I just knew there was more to see than my first sketch. This morning I had no clouds interrupting the observation, just blue sky. I'm getting faster in finding Jupiter in daylight. It took me only 15 minutes this time.
The first thing that strikes the eye is offcourse the NEB. You feel the borders are not straight lines, but impossible to say exactly where he makes some bumps.
The region north of the NEB and the EZ were even, no differences in brightness to see.
The south region is less dark than the NEB and gave a mottled appearance (but again impossible to see detail).
The SPR was brighter than the "south region", but less bright than the NPR. I find it strange, because photo's of Jupiter do not confirm this.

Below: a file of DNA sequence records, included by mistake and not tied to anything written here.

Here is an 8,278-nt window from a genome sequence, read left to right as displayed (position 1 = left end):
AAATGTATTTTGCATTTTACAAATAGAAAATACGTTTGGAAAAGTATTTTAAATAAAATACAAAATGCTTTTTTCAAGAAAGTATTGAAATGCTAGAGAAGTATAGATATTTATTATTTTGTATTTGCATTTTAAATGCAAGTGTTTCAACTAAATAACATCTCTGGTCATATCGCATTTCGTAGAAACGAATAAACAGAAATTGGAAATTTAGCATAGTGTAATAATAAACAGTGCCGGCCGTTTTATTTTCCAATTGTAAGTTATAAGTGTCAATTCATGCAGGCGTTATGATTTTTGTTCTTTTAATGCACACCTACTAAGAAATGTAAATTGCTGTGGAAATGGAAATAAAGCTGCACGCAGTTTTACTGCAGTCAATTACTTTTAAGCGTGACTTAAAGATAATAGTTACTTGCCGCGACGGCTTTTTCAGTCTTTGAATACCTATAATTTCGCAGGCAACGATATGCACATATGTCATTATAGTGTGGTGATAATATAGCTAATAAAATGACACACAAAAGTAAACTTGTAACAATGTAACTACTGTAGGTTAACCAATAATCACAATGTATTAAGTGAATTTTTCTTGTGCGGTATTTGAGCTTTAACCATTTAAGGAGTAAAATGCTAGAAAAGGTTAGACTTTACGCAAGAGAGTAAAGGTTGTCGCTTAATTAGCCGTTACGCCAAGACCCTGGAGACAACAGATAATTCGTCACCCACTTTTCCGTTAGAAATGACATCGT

After some effort I could see a thin line (I think I sketched it too much south). I guess it is the northeren border of the SEB. Could anybody confirm this?
The StrZ and SEB were as white as the EZ. So the SEB is stilling "missing".
I had the positions of the Moons with me, but couldn't see them.
Some conclusions after two daylight-sessions:
1) It is rather difficult to find the planet.
2) You will never see more than at night.
3) An apodizing mask makes the planet less bright (this a problem at daylight), but improves the contrast. Frank also suggests that a single polarizing filter (or Polaroid sunglases) should help, but I didn't try it.
4) It is great fun to do. My neighbour asked what the F**** I was looking at
5) Focus on the Moon (when visible) or don't touch your focus after a night observing. I measured the distance of the focuser of my low power EP.
Jupiter, Hove (Belgium), 23/05/2010, 7.00-7.30 UT, 12" dobson @ x171, diam 36.7", alt 37°, mag -2.2